4. 

Enabling Data-Intensive Science Through Data Infrastructures

http://www.slideshare.net/libereurope/morais-liber42-datainfrastructures-1

Karen du Toit's insight:

Future role of libraries! 

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Libraries offer weird things to draw new borrowers - USA TODAY

Libraries offer weird things to draw new borrowers - USA TODAY | The Information Professional | Scoop.it

Greg Toppo, USA TODAY:

In Ann Arbor, Mich., the library circulates three kinds of energy meters that patrons can take home to test how much juice their appliances use. On a recent Monday, 27 of the library's 30 meters were checked out with the 28th on hold, said Celeste Choate, associate director for services, collections and access.

Later this year they plan to begin circulating science equipment — oscilloscopes, microscopes and perhaps even a few life-size models of the human skeleton — so students can shine at science fairs. "Sometimes you need tools in order to do cool science projects," Choate said. "Not everybody can afford a pH meter."

Karen du Toit's insight:

Weird things that can be borrowed at a library!

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The Busy Librarian's Guide to Information Literacy in Science and Engineering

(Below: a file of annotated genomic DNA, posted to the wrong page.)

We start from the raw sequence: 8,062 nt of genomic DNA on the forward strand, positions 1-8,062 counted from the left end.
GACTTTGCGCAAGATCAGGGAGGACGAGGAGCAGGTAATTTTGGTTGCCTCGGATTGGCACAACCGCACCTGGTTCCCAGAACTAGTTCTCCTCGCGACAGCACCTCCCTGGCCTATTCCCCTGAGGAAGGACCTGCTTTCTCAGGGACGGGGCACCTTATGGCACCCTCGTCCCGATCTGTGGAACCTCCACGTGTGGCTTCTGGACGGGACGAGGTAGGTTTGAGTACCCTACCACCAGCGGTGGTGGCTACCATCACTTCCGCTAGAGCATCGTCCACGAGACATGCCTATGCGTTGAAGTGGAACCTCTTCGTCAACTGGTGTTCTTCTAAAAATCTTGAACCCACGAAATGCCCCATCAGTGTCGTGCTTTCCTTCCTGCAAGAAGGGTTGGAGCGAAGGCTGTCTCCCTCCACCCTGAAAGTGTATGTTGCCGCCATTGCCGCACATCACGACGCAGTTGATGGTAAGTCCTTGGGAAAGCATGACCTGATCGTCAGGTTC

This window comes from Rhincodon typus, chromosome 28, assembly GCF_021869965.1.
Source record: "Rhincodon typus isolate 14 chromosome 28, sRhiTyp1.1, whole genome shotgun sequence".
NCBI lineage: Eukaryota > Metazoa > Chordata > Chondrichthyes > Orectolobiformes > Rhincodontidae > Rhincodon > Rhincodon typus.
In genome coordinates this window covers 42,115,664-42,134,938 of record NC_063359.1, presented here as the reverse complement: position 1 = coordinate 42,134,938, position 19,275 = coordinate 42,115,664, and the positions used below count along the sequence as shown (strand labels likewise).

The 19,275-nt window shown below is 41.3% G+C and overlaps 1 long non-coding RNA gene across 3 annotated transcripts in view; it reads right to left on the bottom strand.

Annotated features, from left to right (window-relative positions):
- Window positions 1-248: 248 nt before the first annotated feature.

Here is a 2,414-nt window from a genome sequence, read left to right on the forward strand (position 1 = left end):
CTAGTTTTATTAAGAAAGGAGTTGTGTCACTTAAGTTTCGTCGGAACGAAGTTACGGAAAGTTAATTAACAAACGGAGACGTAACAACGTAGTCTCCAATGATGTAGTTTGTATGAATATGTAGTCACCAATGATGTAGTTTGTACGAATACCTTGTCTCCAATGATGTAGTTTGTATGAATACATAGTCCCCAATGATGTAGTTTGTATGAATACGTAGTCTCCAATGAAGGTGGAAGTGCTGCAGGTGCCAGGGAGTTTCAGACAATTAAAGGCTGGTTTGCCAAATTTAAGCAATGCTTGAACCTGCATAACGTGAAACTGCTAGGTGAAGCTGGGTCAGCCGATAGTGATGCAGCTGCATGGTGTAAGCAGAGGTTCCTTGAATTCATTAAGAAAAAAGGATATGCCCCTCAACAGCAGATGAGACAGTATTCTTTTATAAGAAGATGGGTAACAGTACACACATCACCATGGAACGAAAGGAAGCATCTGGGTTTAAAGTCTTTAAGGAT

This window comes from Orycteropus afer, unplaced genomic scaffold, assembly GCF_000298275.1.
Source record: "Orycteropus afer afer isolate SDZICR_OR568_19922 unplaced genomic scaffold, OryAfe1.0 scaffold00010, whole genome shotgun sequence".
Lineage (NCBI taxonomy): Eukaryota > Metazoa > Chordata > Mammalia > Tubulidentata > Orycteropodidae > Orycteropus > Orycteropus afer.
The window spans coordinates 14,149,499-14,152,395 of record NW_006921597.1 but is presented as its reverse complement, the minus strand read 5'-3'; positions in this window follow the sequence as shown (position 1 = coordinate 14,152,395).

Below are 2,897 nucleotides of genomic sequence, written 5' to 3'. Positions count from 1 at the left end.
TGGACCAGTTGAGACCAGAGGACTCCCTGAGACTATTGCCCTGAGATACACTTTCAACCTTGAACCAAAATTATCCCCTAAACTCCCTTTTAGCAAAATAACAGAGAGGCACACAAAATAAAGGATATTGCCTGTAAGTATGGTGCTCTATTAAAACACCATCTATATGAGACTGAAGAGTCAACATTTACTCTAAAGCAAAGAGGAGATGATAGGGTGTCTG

The Busy Librarian's Guide to Information Literacy in Science and Engineering | The Information Professional | Scoop.it

"CRL announces the publication of The Busy Librarian’s Guide to Information Literacy in Science and Engineering, edited by Katherine O’Clair and Jeanne Davidson.

The Busy Librarian’s Guide to Information Literacy in Science and Engineering provides a practical guide for librarians responsible for science, engineering and/or technology information literacy instruction to understand and apply the ACRL Information Literacy Standards for Science and Engineering/Technology into curriculum design and ongoing instruction. Edited by science and engineering librarians Katherine O’Clair and Jeanne Davidson, the book highlights unique needs and challenges for information literacy instruction within science/engineering curricula."

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Elephant in the Room: Infrastructure and the Digital Divide | Library Adventures.com #scio12

Elephant in the Room: Infrastructure and the Digital Divide | Library Adventures.com #scio12 | The Information Professional | Scoop.it
RT @KiyomiD: #scio12 Pt2: Elephant in the Room: Infrastructure and the Digital Divide http://t.co/CGaFRH4V #tech #science #librarians #education...

 

Kiyomi:

 

"A recurring theme in the sessions I attended at #scio12, and some after hours discussions, was technological infrastructure, and the need to remember that there is a huge digital divide between the haves and the have nots. It’s a problem you expect in developing nations (who we should be communicating with too, not ignoring), but you don’t expect that sort of problem in a country like the United States.

Sadly technological inequality is a huge problem in the United States. In Philadelphia, one of our major metropolitan areas, 40% of the households do not have internet access, in some neighborhoods only about 10% of households have Internet access. That’s at least 230,000 households in without access to the Internet in one city."